“Gross risks”, for example, often only manifest themselves after a particular event. I know it sounds callous but sometimes one can only know how gross a risk is after something goes wrong. We don’t have complete foresight.

    It makes me wonder sometimes how many of our grandest, loveliest buildings would ever have been built had we adopted the cautious approach embodied in modern building regulations.

  • I'm suffering for my art

    Euan – from reading your posts, I think I’ve nailed down a key point in your political philosophy; theories are fine but in practice they have to work, hence why you’re a conservative and not a libertarian. Well, the regulations you seem to support aren’t going to stop a large number of dodgy DIY-ers (and non-dodgy DIY-ers, too) from making illegal modifications. So why bother with these useless regulations.

  • Euan Gray

    Well, the regulations you seem to support aren’t going to stop a large number of dodgy DIY-ers (and non-dodgy DIY-ers, too) from making illegal modifications. So why bother with these useless regulations

    Laws against theft don’t stop all people stealing, so why bother criminalising it? Same logic.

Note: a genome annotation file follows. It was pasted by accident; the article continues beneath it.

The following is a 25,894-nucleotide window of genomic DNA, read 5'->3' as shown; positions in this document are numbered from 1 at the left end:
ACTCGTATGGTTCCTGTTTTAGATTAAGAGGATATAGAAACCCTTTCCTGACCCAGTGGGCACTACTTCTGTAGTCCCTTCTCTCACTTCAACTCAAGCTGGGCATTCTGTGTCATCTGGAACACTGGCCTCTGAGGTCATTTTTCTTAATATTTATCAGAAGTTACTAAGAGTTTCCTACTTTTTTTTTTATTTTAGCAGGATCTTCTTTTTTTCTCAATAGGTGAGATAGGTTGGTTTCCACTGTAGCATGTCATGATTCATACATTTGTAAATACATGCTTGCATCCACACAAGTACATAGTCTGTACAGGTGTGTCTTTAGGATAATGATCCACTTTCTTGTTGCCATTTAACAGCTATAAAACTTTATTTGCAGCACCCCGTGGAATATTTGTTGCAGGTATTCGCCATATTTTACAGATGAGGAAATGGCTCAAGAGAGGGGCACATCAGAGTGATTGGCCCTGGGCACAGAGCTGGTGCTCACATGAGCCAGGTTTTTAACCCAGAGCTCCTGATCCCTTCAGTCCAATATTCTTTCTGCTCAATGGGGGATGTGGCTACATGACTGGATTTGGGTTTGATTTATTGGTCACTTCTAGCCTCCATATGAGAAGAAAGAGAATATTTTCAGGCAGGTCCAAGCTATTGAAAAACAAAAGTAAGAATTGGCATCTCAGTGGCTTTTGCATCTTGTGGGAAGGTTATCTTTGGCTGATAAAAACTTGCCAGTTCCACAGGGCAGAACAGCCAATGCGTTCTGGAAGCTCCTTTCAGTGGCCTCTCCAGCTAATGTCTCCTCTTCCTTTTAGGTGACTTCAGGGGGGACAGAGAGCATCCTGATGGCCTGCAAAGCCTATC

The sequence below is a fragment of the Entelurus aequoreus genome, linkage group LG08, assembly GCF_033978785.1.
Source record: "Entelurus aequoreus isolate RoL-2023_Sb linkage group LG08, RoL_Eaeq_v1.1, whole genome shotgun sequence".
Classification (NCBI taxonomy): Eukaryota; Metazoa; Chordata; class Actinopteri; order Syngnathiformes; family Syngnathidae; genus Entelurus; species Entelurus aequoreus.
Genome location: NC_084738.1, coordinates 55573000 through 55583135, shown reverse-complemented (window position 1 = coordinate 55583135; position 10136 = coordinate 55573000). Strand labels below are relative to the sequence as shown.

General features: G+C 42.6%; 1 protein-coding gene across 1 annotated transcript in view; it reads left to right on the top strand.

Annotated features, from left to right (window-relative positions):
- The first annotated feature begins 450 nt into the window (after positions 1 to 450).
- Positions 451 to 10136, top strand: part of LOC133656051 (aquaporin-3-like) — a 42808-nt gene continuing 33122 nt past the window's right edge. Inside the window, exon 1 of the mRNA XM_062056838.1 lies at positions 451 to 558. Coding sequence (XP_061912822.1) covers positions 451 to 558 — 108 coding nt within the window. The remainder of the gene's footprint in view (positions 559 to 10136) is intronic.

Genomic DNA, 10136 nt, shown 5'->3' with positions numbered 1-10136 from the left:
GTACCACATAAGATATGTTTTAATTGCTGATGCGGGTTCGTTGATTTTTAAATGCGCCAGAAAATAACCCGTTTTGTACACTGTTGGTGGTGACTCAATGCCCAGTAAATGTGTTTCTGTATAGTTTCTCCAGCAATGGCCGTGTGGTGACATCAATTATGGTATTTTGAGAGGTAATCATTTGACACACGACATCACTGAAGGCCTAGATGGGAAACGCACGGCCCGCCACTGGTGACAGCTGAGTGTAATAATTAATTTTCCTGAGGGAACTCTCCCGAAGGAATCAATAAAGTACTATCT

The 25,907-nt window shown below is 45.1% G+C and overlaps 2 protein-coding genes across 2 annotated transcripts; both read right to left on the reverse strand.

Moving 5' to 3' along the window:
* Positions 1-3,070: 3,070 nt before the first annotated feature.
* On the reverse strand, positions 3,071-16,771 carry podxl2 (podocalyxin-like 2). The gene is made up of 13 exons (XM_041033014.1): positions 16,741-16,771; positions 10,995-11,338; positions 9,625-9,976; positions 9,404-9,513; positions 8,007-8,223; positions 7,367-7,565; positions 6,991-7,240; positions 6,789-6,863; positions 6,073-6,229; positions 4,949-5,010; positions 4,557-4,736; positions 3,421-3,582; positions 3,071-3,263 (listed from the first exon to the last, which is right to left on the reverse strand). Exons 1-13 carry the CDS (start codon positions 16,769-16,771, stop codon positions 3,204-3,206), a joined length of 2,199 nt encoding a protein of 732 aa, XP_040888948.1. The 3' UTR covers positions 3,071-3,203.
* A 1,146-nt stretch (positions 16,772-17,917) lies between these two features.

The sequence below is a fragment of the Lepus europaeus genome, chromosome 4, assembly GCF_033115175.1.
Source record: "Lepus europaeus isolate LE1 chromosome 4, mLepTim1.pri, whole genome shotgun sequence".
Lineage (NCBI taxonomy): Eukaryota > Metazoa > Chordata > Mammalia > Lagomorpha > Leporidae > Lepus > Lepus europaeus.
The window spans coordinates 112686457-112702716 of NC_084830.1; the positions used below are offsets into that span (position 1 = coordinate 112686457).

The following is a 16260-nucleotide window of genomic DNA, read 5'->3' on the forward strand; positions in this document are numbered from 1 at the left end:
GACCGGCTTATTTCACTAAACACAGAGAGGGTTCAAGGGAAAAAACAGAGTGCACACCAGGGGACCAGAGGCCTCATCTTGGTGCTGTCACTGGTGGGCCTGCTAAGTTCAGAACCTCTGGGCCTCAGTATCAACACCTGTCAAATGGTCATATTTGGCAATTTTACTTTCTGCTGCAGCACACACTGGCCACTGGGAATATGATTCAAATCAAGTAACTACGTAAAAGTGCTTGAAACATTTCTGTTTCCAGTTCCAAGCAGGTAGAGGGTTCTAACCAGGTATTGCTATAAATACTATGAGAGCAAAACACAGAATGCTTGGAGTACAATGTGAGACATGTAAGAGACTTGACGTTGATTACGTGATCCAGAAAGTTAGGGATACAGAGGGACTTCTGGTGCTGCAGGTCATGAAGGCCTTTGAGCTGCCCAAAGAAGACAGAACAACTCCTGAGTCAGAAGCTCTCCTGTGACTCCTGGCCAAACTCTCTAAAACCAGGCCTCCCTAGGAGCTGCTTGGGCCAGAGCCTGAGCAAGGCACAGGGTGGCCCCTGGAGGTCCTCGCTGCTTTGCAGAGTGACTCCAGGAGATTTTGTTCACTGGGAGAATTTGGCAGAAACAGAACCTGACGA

I said that it is impossible to completely eliminate risk. Any attempt to do this is pointless and doomed to fail. However, it is possible to minimise unnecessary risk, and that is what a sensible regulatory strategy should aim to do. This returns us to:

    theories are fine but in practice they have to work

    It is somewhat daft to institute a socio-political system simply because the theory of that system is compelling. Communism is theoretically compelling and logically consistent, but it doesn’t work (as we have learned painfully) so it should not be attempted. It is hard to understand why anyone would think that theoretical soundness is sufficient reason to institute a given political model, and even harder to understand why no heed should be paid to the practical results. Things MUST work in practice to be justifiable, however great the theory may be.

    Excessive regulation doesn’t work, as the Soviet experience shows and as trends in the Franco-German European model support. However, no regulation doesn’t work either because it too is economically inefficient, wasting resources in dealing with unnecessary failures and problems that could with relative ease have been for the most part avoided.